Exquisite vintage costume jewelry for women with far from ordinary tastes
TruFaux Jewels offers elegant and unique necklaces, earrings, bracelets, brooches, clips, and accessories by notable American and European designers, from the flapper style to the early days of Mad Men.
These impeccable pieces are thoughtfully curated by vintage jewelry collector, historian, and writer Barbara Schwartz.
Quickview Vintage Earrings, 1940s Jewelry, Pennino Jewelry
Curled sterling silver leaves are adorned with aquamarine rhinestones in this lively Pennino creation from the 1940s. The sterling appears warm, as if it might have once been gold-washed. The stones and leaves in these earrings resemble elements in the maker’s Sunburst brooches. These earrings are clip-backs and very versatile.
Quickview Vintage Necklaces, 1950s Jewelry, Bogoff Jewelry
With faceted marquis-shaped and round aquamarine rhinestones, this well-made 1950s necklace by Bogoff adds this beautiful color and a touch of class to any outfit. Diamanté accent the center of the piece, and the diamanté -embellished chain speaks the maker’s name. The white metal is rhodium-plated, and the clasp is the fold-over type. Aquamarine is a lovely color for every season and occasion.
Quickview Vintage Bracelets, 1940s Jewelry, Coro Jewelry
This Coro bracelet was an engagement gift from the former owner’s fiancé in 1945 and had remained in the family until the couple’s son sold it to me. A well-crafted Retro Modern design by Adolph Katz for Coro’s high-end line, it features aquamarine-glass-stone centers and diamanté set in gold-plated sterling silver with a fold-over clasp. The safety chain is a replacement. This piece is another wonderful example of period design and manufacture from one of the best! If you prefer white metal, scroll down to see the same bracelet in all diamanté set in sterling silver.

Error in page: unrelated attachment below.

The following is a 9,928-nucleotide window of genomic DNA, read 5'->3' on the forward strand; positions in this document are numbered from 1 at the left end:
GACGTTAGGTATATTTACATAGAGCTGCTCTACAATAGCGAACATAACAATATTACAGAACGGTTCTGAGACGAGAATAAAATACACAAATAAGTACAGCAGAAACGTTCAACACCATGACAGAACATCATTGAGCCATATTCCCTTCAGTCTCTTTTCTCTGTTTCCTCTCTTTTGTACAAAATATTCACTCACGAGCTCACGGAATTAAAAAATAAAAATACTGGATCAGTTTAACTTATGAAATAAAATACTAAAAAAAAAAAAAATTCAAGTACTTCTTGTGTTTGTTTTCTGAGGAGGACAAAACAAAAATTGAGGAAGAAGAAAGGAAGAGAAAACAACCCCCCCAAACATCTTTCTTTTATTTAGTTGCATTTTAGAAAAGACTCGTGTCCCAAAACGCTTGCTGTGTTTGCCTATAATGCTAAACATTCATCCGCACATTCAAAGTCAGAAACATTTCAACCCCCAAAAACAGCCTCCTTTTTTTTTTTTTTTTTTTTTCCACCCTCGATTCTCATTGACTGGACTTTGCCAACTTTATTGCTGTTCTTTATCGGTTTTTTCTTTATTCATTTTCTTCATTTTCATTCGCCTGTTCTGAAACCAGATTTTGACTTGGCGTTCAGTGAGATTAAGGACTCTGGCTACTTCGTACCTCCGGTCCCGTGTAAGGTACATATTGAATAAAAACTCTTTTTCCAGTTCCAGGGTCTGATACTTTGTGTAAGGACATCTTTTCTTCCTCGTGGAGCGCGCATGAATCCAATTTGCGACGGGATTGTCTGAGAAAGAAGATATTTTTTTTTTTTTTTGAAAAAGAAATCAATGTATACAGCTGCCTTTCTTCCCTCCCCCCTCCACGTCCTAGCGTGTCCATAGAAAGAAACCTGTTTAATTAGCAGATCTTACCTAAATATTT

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TruFaux Jewels founder Barbara Schwartz is a passionate collector of vintage costume jewelry, who shares her love through her collections, through her writing, and directly with the women she helps adorn. She believes jewelry is meant to be worn, not stored in a drawer or bank vault. Barbara wants every woman who buys her pieces to feel extraordinary while wearing them.